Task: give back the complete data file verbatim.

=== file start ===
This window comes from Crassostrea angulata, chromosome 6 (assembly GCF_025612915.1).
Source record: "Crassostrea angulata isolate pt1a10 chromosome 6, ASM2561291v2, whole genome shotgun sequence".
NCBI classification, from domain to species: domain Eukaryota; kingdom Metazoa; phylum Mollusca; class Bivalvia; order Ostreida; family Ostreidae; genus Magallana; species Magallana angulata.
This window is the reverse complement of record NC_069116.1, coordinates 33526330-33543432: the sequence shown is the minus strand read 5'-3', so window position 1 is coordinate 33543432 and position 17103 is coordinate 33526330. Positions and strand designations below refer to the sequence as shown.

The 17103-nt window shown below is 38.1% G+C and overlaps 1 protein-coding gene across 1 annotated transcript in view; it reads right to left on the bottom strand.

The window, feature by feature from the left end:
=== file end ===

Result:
This window comes from Crassostrea angulata, chromosome 6 (assembly GCF_025612915.1).
Source record: "Crassostrea angulata isolate pt1a10 chromosome 6, ASM2561291v2, whole genome shotgun sequence".
NCBI classification, from domain to species: domain Eukaryota; kingdom Metazoa; phylum Mollusca; class Bivalvia; order Ostreida; family Ostreidae; genus Magallana; species Magallana angulata.
This window is the reverse complement of record NC_069116.1, coordinates 33526330-33543432: the sequence shown is the minus strand read 5'-3', so window position 1 is coordinate 33543432 and position 17103 is coordinate 33526330. Positions and strand designations below refer to the sequence as shown.

The 17103-nt window shown below is 38.1% G+C and overlaps 1 protein-coding gene across 1 annotated transcript in view; it reads right to left on the bottom strand.

The window, feature by feature from the left end: